Pierre Bourdieu, in Pour un mouvement social européen,
Le Monde Diplomatique, juin 1999 — Pages 1, 16 et 17, aussi in Contre-feux 2, Raisons d'agir, 2001, p. 13-23

"L'histoire sociale enseigne qu'il n'y a pas de politique sociale sans un mouvement social capable de l'imposer ( et que ce n'est pas le marché, comme on tente de le faire croire aujourd'hui, mais le mouvement social qui a « civilisé » l'économie de marché, tout en contribuant grandement à son efficacité ). En conséquence, la question, pour tous ceux qui veulent réellement opposer une Europe sociale à une Europe des banques et de la monnaie, flanquée d'une Europe policière et pénitentiaire ( déjà très avancée ) et d'une Europe militaire ( conséquence probable de l'intervention au Kosovo ), est de savoir comment mobiliser les forces capables de parvenir à cette fin et à quelles instances demander ce travail de mobilisation. "


mercredi 16 décembre 2009

Megan Comfort, Doing Time Together. Love and Family in the Shadow of the Prison



Megan Comfort
Doing Time Together
Love and Family in the Shadow of the Prison

University of Chicago Press









Présentation de l'éditeur

By quadrupling the number of people behind bars in two decades, the United States has become the world leader in incarceration. Much has been written on the men who make up the vast majority of the nation’s two million inmates. But what of the women they leave behind? Doing Time Together vividly details the ways that prisons shape and infiltrate the lives of women with husbands, fiancés, and boyfriends on the inside.

Megan Comfort spent years getting to know women visiting men at San Quentin State Prison, observing how their romantic relationships drew them into contact with the penitentiary. Tangling with the prison’s intrusive scrutiny and rigid rules turns these women into “quasi-inmates,” eroding the boundary between home and prison and altering their sense of intimacy, love, and justice. Yet Comfort also finds that with social welfare weakened, prisons are the most powerful public institutions available to women struggling to overcome untreated social ills and sustain relationships with marginalized men. As a result, they express great ambivalence about the prison and the control it exerts over their daily lives.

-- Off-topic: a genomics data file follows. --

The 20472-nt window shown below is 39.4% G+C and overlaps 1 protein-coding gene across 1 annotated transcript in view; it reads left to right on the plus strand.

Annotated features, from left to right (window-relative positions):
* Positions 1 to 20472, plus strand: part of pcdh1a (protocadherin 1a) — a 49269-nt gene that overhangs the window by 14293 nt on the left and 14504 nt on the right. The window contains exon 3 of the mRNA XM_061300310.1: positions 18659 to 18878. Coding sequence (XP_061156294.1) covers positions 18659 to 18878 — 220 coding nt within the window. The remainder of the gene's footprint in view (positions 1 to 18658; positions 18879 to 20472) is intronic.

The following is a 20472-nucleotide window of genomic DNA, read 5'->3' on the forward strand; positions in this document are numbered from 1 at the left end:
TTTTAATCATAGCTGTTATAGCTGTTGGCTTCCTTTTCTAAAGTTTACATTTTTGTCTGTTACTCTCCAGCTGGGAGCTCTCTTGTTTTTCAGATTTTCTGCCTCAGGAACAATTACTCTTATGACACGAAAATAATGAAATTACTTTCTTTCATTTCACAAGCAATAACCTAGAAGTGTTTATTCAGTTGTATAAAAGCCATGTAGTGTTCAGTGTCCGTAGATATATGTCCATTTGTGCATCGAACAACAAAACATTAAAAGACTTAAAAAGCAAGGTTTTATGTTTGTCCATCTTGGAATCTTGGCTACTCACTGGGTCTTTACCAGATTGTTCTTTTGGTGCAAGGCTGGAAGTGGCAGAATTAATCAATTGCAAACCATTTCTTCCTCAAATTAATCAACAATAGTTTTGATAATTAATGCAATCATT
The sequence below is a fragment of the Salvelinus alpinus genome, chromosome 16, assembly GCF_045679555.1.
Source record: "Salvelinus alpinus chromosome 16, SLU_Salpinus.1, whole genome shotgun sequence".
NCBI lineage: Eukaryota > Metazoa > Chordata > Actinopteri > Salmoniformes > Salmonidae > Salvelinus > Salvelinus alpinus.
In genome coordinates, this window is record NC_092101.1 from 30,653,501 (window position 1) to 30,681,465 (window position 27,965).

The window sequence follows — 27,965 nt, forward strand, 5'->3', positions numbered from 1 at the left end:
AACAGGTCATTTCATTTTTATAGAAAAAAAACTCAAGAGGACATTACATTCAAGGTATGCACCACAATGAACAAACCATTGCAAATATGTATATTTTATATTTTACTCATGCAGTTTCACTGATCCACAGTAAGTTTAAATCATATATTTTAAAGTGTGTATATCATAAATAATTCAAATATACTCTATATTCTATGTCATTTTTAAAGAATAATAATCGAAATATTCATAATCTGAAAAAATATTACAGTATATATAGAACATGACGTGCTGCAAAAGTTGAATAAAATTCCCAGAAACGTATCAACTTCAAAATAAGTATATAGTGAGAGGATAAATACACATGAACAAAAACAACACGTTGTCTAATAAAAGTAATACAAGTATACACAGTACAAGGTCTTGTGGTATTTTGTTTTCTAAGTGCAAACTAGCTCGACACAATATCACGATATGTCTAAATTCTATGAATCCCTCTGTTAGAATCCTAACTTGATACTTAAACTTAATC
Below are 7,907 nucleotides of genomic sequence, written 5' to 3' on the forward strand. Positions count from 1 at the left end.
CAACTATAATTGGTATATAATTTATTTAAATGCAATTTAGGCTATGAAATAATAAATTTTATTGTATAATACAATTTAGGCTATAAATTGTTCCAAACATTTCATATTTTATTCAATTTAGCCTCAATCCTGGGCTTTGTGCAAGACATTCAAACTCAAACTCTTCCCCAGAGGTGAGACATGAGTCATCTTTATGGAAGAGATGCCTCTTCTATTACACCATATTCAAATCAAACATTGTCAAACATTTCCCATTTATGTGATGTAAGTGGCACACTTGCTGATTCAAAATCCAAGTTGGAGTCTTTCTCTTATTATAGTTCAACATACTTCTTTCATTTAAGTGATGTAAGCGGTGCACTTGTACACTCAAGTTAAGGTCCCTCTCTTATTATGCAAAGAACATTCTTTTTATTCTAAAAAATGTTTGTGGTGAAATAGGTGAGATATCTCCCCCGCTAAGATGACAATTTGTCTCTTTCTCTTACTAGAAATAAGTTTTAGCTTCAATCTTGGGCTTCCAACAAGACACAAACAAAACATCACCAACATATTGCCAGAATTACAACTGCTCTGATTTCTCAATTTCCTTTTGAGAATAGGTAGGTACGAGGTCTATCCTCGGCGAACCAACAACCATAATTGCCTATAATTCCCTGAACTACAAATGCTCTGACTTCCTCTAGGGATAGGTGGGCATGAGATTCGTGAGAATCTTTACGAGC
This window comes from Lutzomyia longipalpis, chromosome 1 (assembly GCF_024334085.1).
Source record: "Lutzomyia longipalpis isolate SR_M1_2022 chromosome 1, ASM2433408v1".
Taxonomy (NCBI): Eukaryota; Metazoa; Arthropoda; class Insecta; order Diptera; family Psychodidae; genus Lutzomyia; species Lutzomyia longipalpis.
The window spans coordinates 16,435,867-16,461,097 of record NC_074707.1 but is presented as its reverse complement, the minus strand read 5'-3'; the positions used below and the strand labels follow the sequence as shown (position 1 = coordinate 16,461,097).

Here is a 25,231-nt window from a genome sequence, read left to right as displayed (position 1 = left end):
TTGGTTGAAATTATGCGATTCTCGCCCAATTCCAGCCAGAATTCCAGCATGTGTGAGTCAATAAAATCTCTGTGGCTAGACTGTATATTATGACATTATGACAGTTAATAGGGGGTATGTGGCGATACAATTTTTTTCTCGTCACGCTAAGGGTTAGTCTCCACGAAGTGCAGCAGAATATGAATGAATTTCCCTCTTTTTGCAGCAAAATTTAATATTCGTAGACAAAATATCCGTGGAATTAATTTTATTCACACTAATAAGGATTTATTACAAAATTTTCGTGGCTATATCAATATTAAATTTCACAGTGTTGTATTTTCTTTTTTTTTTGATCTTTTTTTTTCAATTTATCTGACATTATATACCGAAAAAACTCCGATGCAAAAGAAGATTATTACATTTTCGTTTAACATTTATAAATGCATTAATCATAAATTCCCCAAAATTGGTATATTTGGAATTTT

An illuminating analysis of women caught in the shadow of America’s massive prison system, Comfort’s book will be essential for anyone concerned with the consequences of our punitive culture.


Sommaire

Acknowledgements
Chapter 1: Outside the Prison Walls
Chapter 2: “On-Line” at San Quentin
Chapter 3: “We Share Everything We Can the Best Way We Can”
Chapter 4: “Papa’s House”: The Prison as Domestic Satellite
Chapter 5: “It’s a Lot of Good Men behind Walls!”
Chapter 6: The Long Way Home
Appendix 1: Setting and Methods
Appendix 2: An Orientation to the Research Literature
Appendix 3: United States Carceral Population, 1980-2000
Appendix 4: Field Documents
References
Index

Megan Comfort is a sociologist at the Center for AIDS Prevention Studies at the University of California, San Francisco.


http://www.press.uchicago.edu/

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